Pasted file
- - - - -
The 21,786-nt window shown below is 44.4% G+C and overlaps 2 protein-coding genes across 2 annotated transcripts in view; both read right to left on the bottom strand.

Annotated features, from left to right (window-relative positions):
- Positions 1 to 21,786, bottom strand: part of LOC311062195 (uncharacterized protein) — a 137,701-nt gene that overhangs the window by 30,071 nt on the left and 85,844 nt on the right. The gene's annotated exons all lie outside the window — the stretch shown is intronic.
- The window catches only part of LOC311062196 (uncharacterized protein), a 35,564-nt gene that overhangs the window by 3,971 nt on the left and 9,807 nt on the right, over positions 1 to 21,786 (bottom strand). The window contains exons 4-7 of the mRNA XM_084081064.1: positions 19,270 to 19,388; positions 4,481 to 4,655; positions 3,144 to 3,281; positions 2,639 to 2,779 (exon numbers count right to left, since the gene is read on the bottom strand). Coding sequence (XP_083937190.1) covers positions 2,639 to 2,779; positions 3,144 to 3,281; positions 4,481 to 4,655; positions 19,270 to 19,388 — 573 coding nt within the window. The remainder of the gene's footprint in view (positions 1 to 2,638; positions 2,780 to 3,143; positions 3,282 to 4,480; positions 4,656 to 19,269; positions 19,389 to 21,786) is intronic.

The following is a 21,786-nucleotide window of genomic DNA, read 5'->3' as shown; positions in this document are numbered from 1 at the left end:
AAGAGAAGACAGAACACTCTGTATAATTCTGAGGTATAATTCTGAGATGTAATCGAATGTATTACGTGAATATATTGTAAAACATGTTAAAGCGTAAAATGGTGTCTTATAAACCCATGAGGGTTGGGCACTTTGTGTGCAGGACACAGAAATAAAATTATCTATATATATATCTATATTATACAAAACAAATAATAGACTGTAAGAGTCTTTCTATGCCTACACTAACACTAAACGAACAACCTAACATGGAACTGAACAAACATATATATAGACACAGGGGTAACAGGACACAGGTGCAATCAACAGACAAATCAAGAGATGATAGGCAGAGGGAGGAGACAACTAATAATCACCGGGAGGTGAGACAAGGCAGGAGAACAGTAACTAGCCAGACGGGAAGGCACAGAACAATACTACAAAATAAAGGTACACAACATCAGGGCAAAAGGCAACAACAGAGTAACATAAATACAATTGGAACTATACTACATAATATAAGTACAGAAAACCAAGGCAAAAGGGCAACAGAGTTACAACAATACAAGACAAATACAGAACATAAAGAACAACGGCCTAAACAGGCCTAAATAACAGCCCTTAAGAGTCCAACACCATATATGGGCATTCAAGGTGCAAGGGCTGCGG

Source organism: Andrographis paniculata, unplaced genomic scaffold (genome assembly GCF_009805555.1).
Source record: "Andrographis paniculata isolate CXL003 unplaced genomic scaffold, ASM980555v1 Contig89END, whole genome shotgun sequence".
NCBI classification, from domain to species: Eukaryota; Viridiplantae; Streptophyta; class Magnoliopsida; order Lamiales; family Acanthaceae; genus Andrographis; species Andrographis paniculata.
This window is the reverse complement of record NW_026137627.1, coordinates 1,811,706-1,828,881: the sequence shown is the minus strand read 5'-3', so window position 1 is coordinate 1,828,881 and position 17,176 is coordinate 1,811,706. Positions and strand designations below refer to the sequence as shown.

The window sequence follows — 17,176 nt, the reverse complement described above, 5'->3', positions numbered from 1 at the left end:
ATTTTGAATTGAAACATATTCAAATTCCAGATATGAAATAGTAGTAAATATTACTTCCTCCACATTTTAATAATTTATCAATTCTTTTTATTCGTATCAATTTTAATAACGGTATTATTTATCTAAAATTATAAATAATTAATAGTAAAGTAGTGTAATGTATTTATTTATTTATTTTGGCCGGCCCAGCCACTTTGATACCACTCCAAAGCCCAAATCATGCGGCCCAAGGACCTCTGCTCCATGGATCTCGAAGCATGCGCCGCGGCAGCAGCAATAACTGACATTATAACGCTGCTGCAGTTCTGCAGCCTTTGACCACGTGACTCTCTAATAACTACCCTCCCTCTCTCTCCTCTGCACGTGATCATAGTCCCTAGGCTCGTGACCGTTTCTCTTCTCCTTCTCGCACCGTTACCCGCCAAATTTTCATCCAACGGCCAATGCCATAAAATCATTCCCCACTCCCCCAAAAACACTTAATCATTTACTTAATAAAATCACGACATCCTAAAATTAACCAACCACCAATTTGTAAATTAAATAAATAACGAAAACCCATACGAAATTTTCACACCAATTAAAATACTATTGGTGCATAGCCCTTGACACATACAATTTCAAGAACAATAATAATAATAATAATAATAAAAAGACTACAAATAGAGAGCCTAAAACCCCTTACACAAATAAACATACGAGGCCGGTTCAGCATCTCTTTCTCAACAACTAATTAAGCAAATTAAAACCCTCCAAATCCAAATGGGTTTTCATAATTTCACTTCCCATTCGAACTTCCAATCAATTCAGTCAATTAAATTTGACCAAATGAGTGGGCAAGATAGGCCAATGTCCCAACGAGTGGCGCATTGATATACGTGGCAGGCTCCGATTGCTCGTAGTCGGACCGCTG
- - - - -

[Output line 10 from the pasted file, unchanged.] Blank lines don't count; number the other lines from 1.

This window is the reverse complement of record NW_026137627.1, coordinates 1,811,706-1,828,881: the sequence shown is the minus strand read 5'-3', so window position 1 is coordinate 1,828,881 and position 17,176 is coordinate 1,811,706. Positions and strand designations below refer to the sequence as shown.